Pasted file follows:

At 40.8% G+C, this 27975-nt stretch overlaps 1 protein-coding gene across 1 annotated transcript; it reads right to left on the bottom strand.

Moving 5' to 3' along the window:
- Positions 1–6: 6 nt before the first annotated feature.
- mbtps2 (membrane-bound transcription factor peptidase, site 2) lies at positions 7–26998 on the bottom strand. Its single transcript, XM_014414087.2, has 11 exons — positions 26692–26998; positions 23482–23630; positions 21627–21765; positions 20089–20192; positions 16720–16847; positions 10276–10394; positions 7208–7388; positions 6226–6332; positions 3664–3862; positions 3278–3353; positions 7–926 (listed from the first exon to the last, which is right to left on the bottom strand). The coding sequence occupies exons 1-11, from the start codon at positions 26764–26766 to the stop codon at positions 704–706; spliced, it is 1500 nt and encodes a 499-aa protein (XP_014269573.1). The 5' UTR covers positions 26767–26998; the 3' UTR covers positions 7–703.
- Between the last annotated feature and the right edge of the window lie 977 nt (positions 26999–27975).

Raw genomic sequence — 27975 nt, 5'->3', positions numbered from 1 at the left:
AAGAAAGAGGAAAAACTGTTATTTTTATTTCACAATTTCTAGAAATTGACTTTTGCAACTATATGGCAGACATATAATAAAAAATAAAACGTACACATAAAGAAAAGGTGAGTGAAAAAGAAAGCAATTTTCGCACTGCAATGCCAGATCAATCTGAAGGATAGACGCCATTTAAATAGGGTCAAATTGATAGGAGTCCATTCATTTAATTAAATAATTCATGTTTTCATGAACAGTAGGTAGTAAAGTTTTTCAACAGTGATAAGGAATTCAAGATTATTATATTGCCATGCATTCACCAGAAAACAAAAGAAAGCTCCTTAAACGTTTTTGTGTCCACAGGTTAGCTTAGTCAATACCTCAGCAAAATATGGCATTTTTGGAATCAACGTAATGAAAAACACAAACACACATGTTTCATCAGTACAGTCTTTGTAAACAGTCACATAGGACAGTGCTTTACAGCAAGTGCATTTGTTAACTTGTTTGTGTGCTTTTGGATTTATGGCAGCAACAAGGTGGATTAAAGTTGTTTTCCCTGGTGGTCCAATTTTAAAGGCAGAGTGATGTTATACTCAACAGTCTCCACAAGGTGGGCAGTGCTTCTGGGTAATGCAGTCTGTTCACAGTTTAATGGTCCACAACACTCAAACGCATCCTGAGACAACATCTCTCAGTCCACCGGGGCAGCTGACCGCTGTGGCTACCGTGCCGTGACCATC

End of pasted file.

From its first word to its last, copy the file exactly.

At 40.8% G+C, this 27975-nt stretch overlaps 1 protein-coding gene across 1 annotated transcript; it reads right to left on the bottom strand.

Moving 5' to 3' along the window:
- Positions 1–6: 6 nt before the first annotated feature.
- mbtps2 (membrane-bound transcription factor peptidase, site 2) lies at positions 7–26998 on the bottom strand. Its single transcript, XM_014414087.2, has 11 exons — positions 26692–26998; positions 23482–23630; positions 21627–21765; positions 20089–20192; positions 16720–16847; positions 10276–10394; positions 7208–7388; positions 6226–6332; positions 3664–3862; positions 3278–3353; positions 7–926 (listed from the first exon to the last, which is right to left on the bottom strand). The coding sequence occupies exons 1-11, from the start codon at positions 26764–26766 to the stop codon at positions 704–706; spliced, it is 1500 nt and encodes a 499-aa protein (XP_014269573.1). The 5' UTR covers positions 26767–26998; the 3' UTR covers positions 7–703.
- Between the last annotated feature and the right edge of the window lie 977 nt (positions 26999–27975).

Raw genomic sequence — 27975 nt, 5'->3', positions numbered from 1 at the left:
AAGAAAGAGGAAAAACTGTTATTTTTATTTCACAATTTCTAGAAATTGACTTTTGCAACTATATGGCAGACATATAATAAAAAATAAAACGTACACATAAAGAAAAGGTGAGTGAAAAAGAAAGCAATTTTCGCACTGCAATGCCAGATCAATCTGAAGGATAGACGCCATTTAAATAGGGTCAAATTGATAGGAGTCCATTCATTTAATTAAATAATTCATGTTTTCATGAACAGTAGGTAGTAAAGTTTTTCAACAGTGATAAGGAATTCAAGATTATTATATTGCCATGCATTCACCAGAAAACAAAAGAAAGCTCCTTAAACGTTTTTGTGTCCACAGGTTAGCTTAGTCAATACCTCAGCAAAATATGGCATTTTTGGAATCAACGTAATGAAAAACACAAACACACATGTTTCATCAGTACAGTCTTTGTAAACAGTCACATAGGACAGTGCTTTACAGCAAGTGCATTTGTTAACTTGTTTGTGTGCTTTTGGATTTATGGCAGCAACAAGGTGGATTAAAGTTGTTTTCCCTGGTGGTCCAATTTTAAAGGCAGAGTGATGTTATACTCAACAGTCTCCACAAGGTGGGCAGTGCTTCTGGGTAATGCAGTCTGTTCACAGTTTAATGGTCCACAACACTCAAACGCATCCTGAGACAACATCTCTCAGTCCACCGGGGCAGCTGACCGCTGTGGCTACCGTGCCGTGACCATC